Protons and neutrons aren’t electrically attracted to each other, so have you ever wondered why they stick together in the atomic nucleus? The strong interaction produces the strong nuclear force, which holds matter together when the particles are close enough.
The Strong Force Keeps the Nucleus Together
The strong force is one of the four fundamental forces. The other three are electromagnetism, the weak force, and gravity. Particles need to be very close to one another to feel the strong force, but at a distance of one femtometer (10−15 m), the strong force is 137 times more powerful than electromagnetism, a million times stronger than the weak force, and 100 undecillion (1038) times stronger than gravity.
At a range of 1 femtometer to 3 femtometers, the strong force binds nucleons (protons and neutrons) together to form the atomic nucleus. It’s also the force that forms protons and neutrons from their quarks. At a distance of about 0.8 femtometers, massless particles called gluons carry the force to make protons and neutrons. Around 99% of the mass of a proton or neutron results from the strong force field energy. The quarks only contribute about 1% of the measured mass!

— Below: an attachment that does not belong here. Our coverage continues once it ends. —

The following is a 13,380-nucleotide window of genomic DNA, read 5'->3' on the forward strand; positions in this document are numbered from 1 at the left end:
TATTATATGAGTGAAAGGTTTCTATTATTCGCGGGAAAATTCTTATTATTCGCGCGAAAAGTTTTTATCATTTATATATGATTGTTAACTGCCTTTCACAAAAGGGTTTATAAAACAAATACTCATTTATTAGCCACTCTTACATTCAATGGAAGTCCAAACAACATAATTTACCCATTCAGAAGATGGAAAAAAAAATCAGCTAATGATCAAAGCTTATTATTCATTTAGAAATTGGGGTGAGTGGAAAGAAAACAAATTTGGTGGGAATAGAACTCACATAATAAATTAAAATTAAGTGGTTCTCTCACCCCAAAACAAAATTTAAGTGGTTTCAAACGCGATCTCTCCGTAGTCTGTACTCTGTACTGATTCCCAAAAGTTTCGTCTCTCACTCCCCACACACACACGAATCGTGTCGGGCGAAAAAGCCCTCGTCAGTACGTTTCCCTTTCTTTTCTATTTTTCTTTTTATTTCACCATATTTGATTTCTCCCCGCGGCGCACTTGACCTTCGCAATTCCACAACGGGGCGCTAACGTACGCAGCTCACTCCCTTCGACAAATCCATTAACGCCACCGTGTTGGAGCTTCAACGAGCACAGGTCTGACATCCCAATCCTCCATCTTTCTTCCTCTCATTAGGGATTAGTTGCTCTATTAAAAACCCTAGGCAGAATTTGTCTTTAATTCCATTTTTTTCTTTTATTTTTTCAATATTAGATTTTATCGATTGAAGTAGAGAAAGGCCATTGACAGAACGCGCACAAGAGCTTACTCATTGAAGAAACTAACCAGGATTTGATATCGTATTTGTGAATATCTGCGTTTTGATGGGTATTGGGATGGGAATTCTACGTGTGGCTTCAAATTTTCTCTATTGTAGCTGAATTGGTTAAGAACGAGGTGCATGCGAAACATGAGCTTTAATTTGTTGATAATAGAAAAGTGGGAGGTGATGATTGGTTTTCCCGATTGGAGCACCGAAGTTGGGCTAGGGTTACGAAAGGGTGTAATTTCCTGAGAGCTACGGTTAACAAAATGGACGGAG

Protons, Neutrons, and Electrons in an Atom
Consider an atom:
Electrons bear a negative electrical charge, so they are attracted to the protons in the atomic nucleus. But, electrons are tiny and move very quickly. They fall around the nucleus, much like a satellite falls around Earth. It’s theoretically possible for electrons to even pass through the nucleus, but they can’t stick. While the nucleus is more dense than the rest of the atom, it actually contains very little matter and the electrons move too fast to do more than visit.
Protons and neutrons aren’t electrically attracted to each other, but when they get close enough they can exchange particles called mesons and become bound together by the strong force. Considerable energy is required to separate nucleons once they are bound.
Protons electrically repel each other because of their positive charge. If they approach each other at high speed or are forced together by pressure, they get close enough for the strong force to bind them together. The electrical repulsion still exists, so it’s easier to add neutrons to an atomic nucleus than it is to add protons.
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- Griffiths, David (1987). Introduction to Elementary Particles. John Wiley & Sons. ISBN 978-0-471-60386-3.
- Halzen, F.; Martin, A.D. (1984). Quarks and Leptons: An Introductory Course in Modern Particle Physics. John Wiley & Sons. ISBN 978-0-471-88741-6.
- Kane, G.L. (1987). Modern Elementary Particle Physics. Perseus Books. ISBN 978-0-201-11749-3.